News / South Africa

Citizen Reporter
Reporter
2 minute read
25 Feb 2018
4:47 pm

Gupta-owned Koornfontein Coal Mine fails to pay workers

Citizen Reporter

NUM says workers will not return to work on Monday until their salaries are paid.

Koornfontein Coal Mine in Mpumalanga has reportedly become the second Gupta-owned mine that has failed to pay the salaries of its workers this month.

This after workers at Optimum Coal Mine, another coal mine owned by the controversial family in the province, downed tools since Wednesday to demand their salaries, and were also demanding answers about the future of the mine, reportedly being placed under business rescue.

According to media reports, optimum failed to pay workers, citing banking problems after the Bank of Baroda announced it was ceasing to do business in South Africa.

EWN reports that members of the National Union of Mineworkers (NUM) at the Koornfontein Coal Mine said management had promised to pay them on Sunday morning after the company failed to pay them on Friday, but they remained unpaid.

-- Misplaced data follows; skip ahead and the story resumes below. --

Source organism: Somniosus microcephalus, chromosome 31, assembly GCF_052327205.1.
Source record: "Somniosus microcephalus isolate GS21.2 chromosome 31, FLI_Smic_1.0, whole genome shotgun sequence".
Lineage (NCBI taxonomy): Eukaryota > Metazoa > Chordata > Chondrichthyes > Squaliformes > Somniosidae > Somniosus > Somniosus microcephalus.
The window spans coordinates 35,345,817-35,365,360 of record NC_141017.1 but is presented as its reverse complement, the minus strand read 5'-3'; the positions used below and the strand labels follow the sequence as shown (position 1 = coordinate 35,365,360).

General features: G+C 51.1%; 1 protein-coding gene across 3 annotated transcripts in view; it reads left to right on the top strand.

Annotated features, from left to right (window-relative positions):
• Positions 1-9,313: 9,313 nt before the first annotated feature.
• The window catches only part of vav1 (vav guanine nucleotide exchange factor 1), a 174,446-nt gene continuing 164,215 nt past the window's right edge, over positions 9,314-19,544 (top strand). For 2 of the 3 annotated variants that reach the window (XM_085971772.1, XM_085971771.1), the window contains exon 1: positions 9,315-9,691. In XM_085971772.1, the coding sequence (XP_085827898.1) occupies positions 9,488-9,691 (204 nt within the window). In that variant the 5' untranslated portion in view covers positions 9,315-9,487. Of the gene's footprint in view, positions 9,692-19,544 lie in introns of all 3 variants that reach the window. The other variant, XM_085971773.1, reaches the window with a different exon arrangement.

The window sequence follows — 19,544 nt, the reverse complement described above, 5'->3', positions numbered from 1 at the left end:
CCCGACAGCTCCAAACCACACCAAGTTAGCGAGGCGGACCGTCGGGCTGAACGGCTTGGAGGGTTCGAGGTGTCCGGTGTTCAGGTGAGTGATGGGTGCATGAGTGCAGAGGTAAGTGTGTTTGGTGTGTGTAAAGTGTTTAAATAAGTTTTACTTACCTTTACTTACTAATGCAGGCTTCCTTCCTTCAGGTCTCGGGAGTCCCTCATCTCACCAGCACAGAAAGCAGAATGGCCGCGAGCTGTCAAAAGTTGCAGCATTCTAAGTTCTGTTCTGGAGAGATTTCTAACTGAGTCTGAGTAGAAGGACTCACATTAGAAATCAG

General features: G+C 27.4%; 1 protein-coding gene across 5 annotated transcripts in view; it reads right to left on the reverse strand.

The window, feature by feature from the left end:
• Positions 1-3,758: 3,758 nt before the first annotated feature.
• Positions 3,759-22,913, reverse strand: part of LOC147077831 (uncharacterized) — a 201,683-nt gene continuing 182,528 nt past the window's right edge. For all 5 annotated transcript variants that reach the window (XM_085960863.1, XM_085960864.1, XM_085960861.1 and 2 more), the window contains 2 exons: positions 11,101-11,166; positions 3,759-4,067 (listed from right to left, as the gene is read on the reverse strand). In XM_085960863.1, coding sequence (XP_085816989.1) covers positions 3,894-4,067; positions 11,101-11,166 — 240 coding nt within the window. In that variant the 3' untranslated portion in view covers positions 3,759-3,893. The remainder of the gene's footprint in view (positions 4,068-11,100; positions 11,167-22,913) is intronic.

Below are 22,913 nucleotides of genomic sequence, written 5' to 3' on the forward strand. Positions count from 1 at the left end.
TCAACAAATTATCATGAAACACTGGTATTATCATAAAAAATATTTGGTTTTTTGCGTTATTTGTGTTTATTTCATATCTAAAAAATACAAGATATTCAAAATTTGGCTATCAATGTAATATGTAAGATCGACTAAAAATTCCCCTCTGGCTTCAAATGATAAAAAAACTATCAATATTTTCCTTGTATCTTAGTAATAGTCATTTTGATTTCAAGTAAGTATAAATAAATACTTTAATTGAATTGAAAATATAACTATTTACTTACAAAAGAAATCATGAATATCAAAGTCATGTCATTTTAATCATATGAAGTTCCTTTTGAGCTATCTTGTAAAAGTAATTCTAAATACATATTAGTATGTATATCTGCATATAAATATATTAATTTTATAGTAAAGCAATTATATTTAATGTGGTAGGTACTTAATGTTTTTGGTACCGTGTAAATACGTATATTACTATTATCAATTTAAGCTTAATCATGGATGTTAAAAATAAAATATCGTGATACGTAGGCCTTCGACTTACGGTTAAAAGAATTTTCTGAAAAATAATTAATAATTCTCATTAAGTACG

NUM said workers would march on Monday and would only return to work until their salaries were paid.

“It is unfortunate that we find ourselves in this. So whatever is going on now we are seeking to get clarity and we are hoping that from the march tomorrow we will get answers because so far we have not been able to get answers from the employer.

“We are hoping that by embarking on this march tomorrow we will get clarity on whatever is happening”, NUM branch secretary Sibusiso Mahlangu told EWN.

Meanwhile, parliament’s mineral resources portfolio committee on Saturday expressed grave concern at the latest developments at Optimum coal mine.

Committee chairperson Sahlulele Luzipo said the committee received a letter from NUM requesting its intervention in the ongoing impasse.

The situation at Optimum mine was reminiscent of the events that occurred leading up to the Aurora mine disaster. There, workers were not paid for several months before the mine was shut down and its assets stripped by the owners, he said.

“It cannot be allowed under this government dispensation that workers are made to bear the brunt while the owners walk away unscathed,” Luzipo said.

– Additional reporting (African News Agency)

 

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